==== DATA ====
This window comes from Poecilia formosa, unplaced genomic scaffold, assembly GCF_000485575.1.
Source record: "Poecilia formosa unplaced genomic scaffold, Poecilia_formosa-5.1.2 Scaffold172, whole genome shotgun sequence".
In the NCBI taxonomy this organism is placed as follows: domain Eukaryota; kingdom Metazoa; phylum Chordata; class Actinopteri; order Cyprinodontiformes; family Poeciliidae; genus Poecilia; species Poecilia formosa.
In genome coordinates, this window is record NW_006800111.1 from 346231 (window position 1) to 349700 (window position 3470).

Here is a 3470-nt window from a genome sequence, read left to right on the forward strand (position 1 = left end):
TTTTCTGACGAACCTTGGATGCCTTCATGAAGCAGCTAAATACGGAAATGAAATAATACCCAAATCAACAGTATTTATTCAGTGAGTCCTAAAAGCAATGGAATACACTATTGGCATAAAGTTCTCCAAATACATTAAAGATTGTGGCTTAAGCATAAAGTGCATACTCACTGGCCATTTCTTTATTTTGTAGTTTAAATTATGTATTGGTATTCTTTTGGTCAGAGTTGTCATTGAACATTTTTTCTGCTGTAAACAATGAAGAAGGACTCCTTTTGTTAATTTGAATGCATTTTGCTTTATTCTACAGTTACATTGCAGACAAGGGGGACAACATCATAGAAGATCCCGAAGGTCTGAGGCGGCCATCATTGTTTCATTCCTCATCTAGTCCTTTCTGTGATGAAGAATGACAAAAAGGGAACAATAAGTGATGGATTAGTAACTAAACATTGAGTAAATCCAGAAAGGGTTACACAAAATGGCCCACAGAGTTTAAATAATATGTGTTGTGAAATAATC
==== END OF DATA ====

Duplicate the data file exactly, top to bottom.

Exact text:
This window comes from Poecilia formosa, unplaced genomic scaffold, assembly GCF_000485575.1.
Source record: "Poecilia formosa unplaced genomic scaffold, Poecilia_formosa-5.1.2 Scaffold172, whole genome shotgun sequence".
In the NCBI taxonomy this organism is placed as follows: domain Eukaryota; kingdom Metazoa; phylum Chordata; class Actinopteri; order Cyprinodontiformes; family Poeciliidae; genus Poecilia; species Poecilia formosa.
In genome coordinates, this window is record NW_006800111.1 from 346231 (window position 1) to 349700 (window position 3470).

Here is a 3470-nt window from a genome sequence, read left to right on the forward strand (position 1 = left end):
TTTTCTGACGAACCTTGGATGCCTTCATGAAGCAGCTAAATACGGAAATGAAATAATACCCAAATCAACAGTATTTATTCAGTGAGTCCTAAAAGCAATGGAATACACTATTGGCATAAAGTTCTCCAAATACATTAAAGATTGTGGCTTAAGCATAAAGTGCATACTCACTGGCCATTTCTTTATTTTGTAGTTTAAATTATGTATTGGTATTCTTTTGGTCAGAGTTGTCATTGAACATTTTTTCTGCTGTAAACAATGAAGAAGGACTCCTTTTGTTAATTTGAATGCATTTTGCTTTATTCTACAGTTACATTGCAGACAAGGGGGACAACATCATAGAAGATCCCGAAGGTCTGAGGCGGCCATCATTGTTTCATTCCTCATCTAGTCCTTTCTGTGATGAAGAATGACAAAAAGGGAACAATAAGTGATGGATTAGTAACTAAACATTGAGTAAATCCAGAAAGGGTTACACAAAATGGCCCACAGAGTTTAAATAATATGTGTTGTGAAATAATC